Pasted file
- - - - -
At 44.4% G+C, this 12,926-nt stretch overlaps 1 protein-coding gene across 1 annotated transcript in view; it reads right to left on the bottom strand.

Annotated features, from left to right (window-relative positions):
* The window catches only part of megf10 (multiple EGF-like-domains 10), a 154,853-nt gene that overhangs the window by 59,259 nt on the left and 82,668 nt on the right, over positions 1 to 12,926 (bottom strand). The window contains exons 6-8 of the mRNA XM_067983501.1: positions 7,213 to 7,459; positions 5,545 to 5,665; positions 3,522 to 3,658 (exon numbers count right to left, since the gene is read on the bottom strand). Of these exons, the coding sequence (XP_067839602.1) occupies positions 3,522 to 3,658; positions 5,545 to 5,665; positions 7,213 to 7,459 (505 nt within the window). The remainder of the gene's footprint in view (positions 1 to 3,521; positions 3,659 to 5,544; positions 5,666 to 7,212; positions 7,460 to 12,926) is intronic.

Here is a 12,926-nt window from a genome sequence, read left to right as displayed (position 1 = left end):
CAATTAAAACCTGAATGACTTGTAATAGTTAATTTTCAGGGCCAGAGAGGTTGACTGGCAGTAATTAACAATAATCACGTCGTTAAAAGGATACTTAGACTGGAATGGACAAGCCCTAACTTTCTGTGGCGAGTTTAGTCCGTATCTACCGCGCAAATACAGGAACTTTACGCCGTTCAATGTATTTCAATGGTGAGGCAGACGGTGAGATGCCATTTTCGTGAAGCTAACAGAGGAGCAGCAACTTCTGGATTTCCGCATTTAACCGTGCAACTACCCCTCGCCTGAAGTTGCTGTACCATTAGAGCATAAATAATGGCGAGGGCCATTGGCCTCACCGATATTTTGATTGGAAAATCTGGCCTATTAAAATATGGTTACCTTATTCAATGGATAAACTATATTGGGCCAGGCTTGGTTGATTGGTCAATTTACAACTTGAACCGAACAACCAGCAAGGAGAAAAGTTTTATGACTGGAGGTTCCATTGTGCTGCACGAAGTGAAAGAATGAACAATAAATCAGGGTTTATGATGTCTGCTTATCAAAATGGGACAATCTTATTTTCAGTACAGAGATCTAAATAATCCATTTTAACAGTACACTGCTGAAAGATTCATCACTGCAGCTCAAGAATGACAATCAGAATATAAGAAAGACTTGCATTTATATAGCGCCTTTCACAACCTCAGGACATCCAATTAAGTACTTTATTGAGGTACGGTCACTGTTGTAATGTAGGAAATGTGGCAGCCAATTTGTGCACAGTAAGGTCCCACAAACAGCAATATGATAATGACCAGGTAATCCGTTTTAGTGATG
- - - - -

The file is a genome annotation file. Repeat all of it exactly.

At 44.4% G+C, this 12,926-nt stretch overlaps 1 protein-coding gene across 1 annotated transcript in view; it reads right to left on the bottom strand.

Annotated features, from left to right (window-relative positions):
* The window catches only part of megf10 (multiple EGF-like-domains 10), a 154,853-nt gene that overhangs the window by 59,259 nt on the left and 82,668 nt on the right, over positions 1 to 12,926 (bottom strand). The window contains exons 6-8 of the mRNA XM_067983501.1: positions 7,213 to 7,459; positions 5,545 to 5,665; positions 3,522 to 3,658 (exon numbers count right to left, since the gene is read on the bottom strand). Of these exons, the coding sequence (XP_067839602.1) occupies positions 3,522 to 3,658; positions 5,545 to 5,665; positions 7,213 to 7,459 (505 nt within the window). The remainder of the gene's footprint in view (positions 1 to 3,521; positions 3,659 to 5,544; positions 5,666 to 7,212; positions 7,460 to 12,926) is intronic.

Here is a 12,926-nt window from a genome sequence, read left to right as displayed (position 1 = left end):
CAATTAAAACCTGAATGACTTGTAATAGTTAATTTTCAGGGCCAGAGAGGTTGACTGGCAGTAATTAACAATAATCACGTCGTTAAAAGGATACTTAGACTGGAATGGACAAGCCCTAACTTTCTGTGGCGAGTTTAGTCCGTATCTACCGCGCAAATACAGGAACTTTACGCCGTTCAATGTATTTCAATGGTGAGGCAGACGGTGAGATGCCATTTTCGTGAAGCTAACAGAGGAGCAGCAACTTCTGGATTTCCGCATTTAACCGTGCAACTACCCCTCGCCTGAAGTTGCTGTACCATTAGAGCATAAATAATGGCGAGGGCCATTGGCCTCACCGATATTTTGATTGGAAAATCTGGCCTATTAAAATATGGTTACCTTATTCAATGGATAAACTATATTGGGCCAGGCTTGGTTGATTGGTCAATTTACAACTTGAACCGAACAACCAGCAAGGAGAAAAGTTTTATGACTGGAGGTTCCATTGTGCTGCACGAAGTGAAAGAATGAACAATAAATCAGGGTTTATGATGTCTGCTTATCAAAATGGGACAATCTTATTTTCAGTACAGAGATCTAAATAATCCATTTTAACAGTACACTGCTGAAAGATTCATCACTGCAGCTCAAGAATGACAATCAGAATATAAGAAAGACTTGCATTTATATAGCGCCTTTCACAACCTCAGGACATCCAATTAAGTACTTTATTGAGGTACGGTCACTGTTGTAATGTAGGAAATGTGGCAGCCAATTTGTGCACAGTAAGGTCCCACAAACAGCAATATGATAATGACCAGGTAATCCGTTTTAGTGATG